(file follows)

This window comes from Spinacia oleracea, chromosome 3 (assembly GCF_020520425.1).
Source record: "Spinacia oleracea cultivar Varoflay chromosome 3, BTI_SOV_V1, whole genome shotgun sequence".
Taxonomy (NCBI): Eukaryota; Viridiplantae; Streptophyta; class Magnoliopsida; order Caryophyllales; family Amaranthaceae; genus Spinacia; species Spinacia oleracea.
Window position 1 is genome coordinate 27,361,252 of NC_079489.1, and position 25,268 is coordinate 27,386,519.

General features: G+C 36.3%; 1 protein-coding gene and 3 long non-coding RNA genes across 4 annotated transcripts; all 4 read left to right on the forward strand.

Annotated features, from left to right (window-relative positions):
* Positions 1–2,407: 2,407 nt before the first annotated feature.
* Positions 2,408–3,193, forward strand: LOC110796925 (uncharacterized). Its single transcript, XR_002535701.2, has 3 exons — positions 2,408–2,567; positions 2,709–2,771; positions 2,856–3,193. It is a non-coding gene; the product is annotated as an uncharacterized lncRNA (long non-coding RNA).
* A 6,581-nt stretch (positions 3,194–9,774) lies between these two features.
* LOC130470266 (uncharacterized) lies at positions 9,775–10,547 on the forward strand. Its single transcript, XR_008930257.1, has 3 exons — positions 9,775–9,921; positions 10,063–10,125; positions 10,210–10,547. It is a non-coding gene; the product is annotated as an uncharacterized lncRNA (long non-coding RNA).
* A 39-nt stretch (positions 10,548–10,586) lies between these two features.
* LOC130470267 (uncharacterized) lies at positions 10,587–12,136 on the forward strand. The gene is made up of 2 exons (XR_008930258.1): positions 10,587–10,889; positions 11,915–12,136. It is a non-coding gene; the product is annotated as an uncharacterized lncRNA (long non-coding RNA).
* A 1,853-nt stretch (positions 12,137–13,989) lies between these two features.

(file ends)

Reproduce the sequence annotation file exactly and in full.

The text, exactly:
This window comes from Spinacia oleracea, chromosome 3 (assembly GCF_020520425.1).
Source record: "Spinacia oleracea cultivar Varoflay chromosome 3, BTI_SOV_V1, whole genome shotgun sequence".
Taxonomy (NCBI): Eukaryota; Viridiplantae; Streptophyta; class Magnoliopsida; order Caryophyllales; family Amaranthaceae; genus Spinacia; species Spinacia oleracea.
Window position 1 is genome coordinate 27,361,252 of NC_079489.1, and position 25,268 is coordinate 27,386,519.

General features: G+C 36.3%; 1 protein-coding gene and 3 long non-coding RNA genes across 4 annotated transcripts; all 4 read left to right on the forward strand.

Annotated features, from left to right (window-relative positions):
* Positions 1–2,407: 2,407 nt before the first annotated feature.
* Positions 2,408–3,193, forward strand: LOC110796925 (uncharacterized). Its single transcript, XR_002535701.2, has 3 exons — positions 2,408–2,567; positions 2,709–2,771; positions 2,856–3,193. It is a non-coding gene; the product is annotated as an uncharacterized lncRNA (long non-coding RNA).
* A 6,581-nt stretch (positions 3,194–9,774) lies between these two features.
* LOC130470266 (uncharacterized) lies at positions 9,775–10,547 on the forward strand. Its single transcript, XR_008930257.1, has 3 exons — positions 9,775–9,921; positions 10,063–10,125; positions 10,210–10,547. It is a non-coding gene; the product is annotated as an uncharacterized lncRNA (long non-coding RNA).
* A 39-nt stretch (positions 10,548–10,586) lies between these two features.
* LOC130470267 (uncharacterized) lies at positions 10,587–12,136 on the forward strand. The gene is made up of 2 exons (XR_008930258.1): positions 10,587–10,889; positions 11,915–12,136. It is a non-coding gene; the product is annotated as an uncharacterized lncRNA (long non-coding RNA).
* A 1,853-nt stretch (positions 12,137–13,989) lies between these two features.